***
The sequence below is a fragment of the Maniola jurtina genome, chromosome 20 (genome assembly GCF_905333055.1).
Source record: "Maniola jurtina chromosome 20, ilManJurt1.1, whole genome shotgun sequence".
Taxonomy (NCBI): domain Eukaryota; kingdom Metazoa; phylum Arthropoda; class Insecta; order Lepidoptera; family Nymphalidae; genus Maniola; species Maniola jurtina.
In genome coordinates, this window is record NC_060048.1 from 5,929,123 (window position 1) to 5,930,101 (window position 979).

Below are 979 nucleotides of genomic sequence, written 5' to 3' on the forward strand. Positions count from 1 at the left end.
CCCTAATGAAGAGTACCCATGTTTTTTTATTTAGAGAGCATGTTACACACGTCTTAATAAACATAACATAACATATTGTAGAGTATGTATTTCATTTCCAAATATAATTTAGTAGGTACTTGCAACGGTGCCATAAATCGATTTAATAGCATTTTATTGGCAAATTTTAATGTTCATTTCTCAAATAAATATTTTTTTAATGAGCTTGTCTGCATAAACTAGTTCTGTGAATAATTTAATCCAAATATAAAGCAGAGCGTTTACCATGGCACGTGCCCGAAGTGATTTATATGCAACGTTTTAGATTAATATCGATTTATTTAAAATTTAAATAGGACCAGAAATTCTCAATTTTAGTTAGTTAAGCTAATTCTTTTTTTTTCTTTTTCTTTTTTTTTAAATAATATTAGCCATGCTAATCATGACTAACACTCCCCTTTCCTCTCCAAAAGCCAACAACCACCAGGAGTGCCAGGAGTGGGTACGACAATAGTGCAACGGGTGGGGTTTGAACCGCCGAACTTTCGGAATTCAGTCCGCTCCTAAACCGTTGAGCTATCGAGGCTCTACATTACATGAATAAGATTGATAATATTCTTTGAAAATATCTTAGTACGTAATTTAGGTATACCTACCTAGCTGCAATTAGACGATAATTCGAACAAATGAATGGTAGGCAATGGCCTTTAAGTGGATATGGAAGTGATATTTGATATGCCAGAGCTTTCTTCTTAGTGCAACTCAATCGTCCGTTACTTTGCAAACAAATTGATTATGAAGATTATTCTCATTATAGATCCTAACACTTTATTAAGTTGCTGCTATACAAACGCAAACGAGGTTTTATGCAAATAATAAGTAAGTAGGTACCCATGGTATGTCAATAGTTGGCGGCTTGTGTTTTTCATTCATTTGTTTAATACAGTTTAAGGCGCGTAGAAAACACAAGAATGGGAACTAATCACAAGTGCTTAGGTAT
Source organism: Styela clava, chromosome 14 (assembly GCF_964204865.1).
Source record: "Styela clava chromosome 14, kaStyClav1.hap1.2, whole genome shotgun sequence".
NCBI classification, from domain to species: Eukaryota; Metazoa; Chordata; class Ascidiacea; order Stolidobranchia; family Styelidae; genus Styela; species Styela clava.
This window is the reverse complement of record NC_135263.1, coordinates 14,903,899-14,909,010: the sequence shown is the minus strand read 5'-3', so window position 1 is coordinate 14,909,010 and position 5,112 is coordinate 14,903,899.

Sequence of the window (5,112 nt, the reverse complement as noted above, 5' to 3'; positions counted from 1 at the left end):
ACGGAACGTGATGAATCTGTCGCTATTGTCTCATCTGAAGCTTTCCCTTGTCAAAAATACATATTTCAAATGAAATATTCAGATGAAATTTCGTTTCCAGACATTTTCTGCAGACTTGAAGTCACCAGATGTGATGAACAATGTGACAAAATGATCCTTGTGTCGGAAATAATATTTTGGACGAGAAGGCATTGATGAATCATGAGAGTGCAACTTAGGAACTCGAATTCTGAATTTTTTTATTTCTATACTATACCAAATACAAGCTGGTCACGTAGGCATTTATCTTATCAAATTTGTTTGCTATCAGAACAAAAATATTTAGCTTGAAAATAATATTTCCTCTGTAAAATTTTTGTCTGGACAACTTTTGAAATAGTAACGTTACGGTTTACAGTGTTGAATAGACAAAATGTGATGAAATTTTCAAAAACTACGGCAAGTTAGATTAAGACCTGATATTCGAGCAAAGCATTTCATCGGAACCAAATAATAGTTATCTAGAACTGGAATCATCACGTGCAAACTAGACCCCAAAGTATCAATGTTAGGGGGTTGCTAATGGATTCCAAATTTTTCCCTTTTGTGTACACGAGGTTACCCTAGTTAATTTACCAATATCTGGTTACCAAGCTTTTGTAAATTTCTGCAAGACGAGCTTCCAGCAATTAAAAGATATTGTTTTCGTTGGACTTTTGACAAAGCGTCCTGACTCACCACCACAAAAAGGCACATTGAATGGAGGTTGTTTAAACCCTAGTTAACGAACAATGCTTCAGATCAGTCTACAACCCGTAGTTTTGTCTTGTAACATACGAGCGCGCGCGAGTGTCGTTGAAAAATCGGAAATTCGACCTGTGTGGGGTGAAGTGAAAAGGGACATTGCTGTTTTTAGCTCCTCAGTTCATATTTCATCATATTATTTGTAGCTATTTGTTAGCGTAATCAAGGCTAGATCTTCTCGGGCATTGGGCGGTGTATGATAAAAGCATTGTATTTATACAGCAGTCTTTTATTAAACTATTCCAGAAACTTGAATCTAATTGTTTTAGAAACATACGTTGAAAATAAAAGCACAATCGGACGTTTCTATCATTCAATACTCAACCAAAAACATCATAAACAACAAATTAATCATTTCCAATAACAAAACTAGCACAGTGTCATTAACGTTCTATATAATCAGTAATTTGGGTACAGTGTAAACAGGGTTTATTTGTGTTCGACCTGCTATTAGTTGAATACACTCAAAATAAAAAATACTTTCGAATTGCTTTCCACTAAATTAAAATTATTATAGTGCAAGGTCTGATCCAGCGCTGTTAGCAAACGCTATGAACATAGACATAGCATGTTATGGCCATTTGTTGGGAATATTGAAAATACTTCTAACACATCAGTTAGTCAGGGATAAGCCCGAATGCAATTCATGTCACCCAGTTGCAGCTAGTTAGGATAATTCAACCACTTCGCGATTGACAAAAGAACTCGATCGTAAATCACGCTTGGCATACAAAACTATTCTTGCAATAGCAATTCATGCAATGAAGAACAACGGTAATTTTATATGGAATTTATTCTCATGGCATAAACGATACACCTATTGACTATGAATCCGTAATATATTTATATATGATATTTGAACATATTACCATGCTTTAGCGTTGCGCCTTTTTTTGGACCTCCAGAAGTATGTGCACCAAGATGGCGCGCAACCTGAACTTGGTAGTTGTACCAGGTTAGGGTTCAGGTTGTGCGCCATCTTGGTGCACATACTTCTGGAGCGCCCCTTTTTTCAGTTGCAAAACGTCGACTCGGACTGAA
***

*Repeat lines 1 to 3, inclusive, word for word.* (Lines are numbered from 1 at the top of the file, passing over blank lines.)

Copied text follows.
The sequence below is a fragment of the Maniola jurtina genome, chromosome 20 (genome assembly GCF_905333055.1).
Source record: "Maniola jurtina chromosome 20, ilManJurt1.1, whole genome shotgun sequence".
Taxonomy (NCBI): domain Eukaryota; kingdom Metazoa; phylum Arthropoda; class Insecta; order Lepidoptera; family Nymphalidae; genus Maniola; species Maniola jurtina.